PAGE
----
Six innovators developing novel devices and technologies for pediatric patients were selected as winners for the second Consortium for Technology and Innovation in Pediatrics Catalyzing Pediatric Grant competition (each awarded at $30,000-$45,000).
Pediatric patients have long been an underserved population in the technology space with many having to deal with ill-fitted medical devices and a lack of access to effective diagnostic or therapeutic devices. CTIP aims to address these unmet needs.
The 2018 grant winners, announced August 31, are as follows:
Infant microbiome monitoring at the point of need – Floragraph, Inc is developing an infant microbiome monitoring device for home or clinic use. The device is an integrated system, which processes stool samples and performs microarray-based analysis within hours and at low cost. The development of a healthy microbiome over the first year of life is potentially crucial to short- and long-term health. Today, parents and pediatricians lack a simple method to assess an infant’s microbiome, suggest effective treatment and evaluate its impact.
A novel short arm exoskeleton – Cast21, Inc is developing an exoskeleton to help treat orthopedic fractures. The device is completely malleable upon application, forms a rigid and anatomical contoured support rapidly, and provides an easy to use experience for providers and patients via its innovative phase-changing technology. The combination of waterproof and biocompatible materials in the latticed design of the exoskeleton may provide a more comfortable and hygienic solution for patients.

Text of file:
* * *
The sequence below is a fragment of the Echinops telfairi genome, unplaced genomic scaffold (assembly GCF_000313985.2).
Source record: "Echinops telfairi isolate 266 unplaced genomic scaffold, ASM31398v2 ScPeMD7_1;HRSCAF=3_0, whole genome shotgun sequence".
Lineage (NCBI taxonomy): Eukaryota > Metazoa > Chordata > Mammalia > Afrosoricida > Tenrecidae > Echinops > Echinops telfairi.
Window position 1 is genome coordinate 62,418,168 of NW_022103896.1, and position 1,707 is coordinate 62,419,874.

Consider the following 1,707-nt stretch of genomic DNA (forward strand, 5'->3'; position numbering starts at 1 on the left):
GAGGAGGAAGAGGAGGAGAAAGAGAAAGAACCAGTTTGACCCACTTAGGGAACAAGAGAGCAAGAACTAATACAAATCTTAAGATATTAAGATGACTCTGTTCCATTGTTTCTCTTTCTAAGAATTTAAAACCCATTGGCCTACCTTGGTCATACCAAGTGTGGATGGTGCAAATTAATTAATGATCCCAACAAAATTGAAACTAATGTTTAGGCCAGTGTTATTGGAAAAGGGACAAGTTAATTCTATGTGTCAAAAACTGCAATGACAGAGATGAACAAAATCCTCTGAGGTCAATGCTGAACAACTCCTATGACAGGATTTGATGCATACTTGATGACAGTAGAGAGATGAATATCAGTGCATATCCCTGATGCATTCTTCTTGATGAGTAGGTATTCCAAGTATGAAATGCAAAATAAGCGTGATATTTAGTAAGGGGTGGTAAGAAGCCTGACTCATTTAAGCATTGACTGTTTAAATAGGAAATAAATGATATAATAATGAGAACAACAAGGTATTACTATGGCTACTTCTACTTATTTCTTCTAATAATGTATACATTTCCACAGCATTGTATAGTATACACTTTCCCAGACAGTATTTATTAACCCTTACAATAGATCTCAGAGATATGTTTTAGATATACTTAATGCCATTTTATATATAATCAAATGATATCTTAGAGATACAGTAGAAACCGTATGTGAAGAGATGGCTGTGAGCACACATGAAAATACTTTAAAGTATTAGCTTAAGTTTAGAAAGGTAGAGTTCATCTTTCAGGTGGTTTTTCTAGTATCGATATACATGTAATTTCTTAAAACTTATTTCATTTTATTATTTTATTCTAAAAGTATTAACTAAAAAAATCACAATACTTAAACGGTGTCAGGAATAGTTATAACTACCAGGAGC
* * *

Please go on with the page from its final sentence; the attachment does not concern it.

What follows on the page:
A wearable medical device for infant massage and vagal nerve stimulation – Natalhealth, Inc is developing a wearable medical device that utilizes pressure patterns to replicate infant massage to stimulate vagal nerve stimulation. The technology is incorporated seamlessly into a swaddle, and provides stimulation without interfering with the care of the infant.
A novel leg dexterity testing device - Neuromuscular Dynamics, LLC is developing a device that is portable and can quantify the neuromuscular control of the legs without exposing patients to high forces or risky weight-bearing maneuvers. Technology to safely and quickly quantify recovery of neuromuscular control after leg injuries can improve clinical decision-making including return-to-sports decisions.
An improved sound-delivery vest – CHLA is developing a garment for applying sound waves to the chest for treating respiratory conditions, including cystic fibrosis. The sound vest is a lightweight, form-fitting garment that applies sound waves directly to the chest wall. The sound travels into the airways and aims to loosen mucus and promote expectoration.
A virtual reality system for pediatric chronic pain – AppliedVR, Inc is developing a virtual reality (vr) program that uses biodata to teach children and adolescents how to gain control over their response to stress and pain. Users learn how to practice optimal diaphragmatic breathing and receive psychoeducation through immersive, interactive lessons so they can recognize and change their body’s response to stress and pain.